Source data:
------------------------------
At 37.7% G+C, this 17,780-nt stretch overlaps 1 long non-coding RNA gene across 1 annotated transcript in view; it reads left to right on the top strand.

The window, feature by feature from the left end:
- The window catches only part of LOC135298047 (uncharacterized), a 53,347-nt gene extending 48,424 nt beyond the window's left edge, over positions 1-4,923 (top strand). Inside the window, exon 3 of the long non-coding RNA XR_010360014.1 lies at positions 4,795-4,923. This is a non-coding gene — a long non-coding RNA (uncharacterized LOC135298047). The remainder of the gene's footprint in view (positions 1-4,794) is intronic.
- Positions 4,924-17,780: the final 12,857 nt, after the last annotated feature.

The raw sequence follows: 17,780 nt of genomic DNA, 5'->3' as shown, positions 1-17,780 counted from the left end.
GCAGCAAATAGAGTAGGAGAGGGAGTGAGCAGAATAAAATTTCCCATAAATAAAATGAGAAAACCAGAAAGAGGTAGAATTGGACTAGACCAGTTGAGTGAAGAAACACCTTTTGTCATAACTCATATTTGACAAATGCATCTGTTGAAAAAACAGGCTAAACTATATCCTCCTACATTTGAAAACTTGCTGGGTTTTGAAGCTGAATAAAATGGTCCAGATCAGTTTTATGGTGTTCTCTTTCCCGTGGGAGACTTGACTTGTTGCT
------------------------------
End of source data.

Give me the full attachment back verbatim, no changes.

At 37.7% G+C, this 17,780-nt stretch overlaps 1 long non-coding RNA gene across 1 annotated transcript in view; it reads left to right on the top strand.

The window, feature by feature from the left end:
- The window catches only part of LOC135298047 (uncharacterized), a 53,347-nt gene extending 48,424 nt beyond the window's left edge, over positions 1-4,923 (top strand). Inside the window, exon 3 of the long non-coding RNA XR_010360014.1 lies at positions 4,795-4,923. This is a non-coding gene — a long non-coding RNA (uncharacterized LOC135298047). The remainder of the gene's footprint in view (positions 1-4,794) is intronic.
- Positions 4,924-17,780: the final 12,857 nt, after the last annotated feature.

The raw sequence follows: 17,780 nt of genomic DNA, 5'->3' as shown, positions 1-17,780 counted from the left end.
GCAGCAAATAGAGTAGGAGAGGGAGTGAGCAGAATAAAATTTCCCATAAATAAAATGAGAAAACCAGAAAGAGGTAGAATTGGACTAGACCAGTTGAGTGAAGAAACACCTTTTGTCATAACTCATATTTGACAAATGCATCTGTTGAAAAAACAGGCTAAACTATATCCTCCTACATTTGAAAACTTGCTGGGTTTTGAAGCTGAATAAAATGGTCCAGATCAGTTTTATGGTGTTCTCTTTCCCGTGGGAGACTTGACTTGTTGCT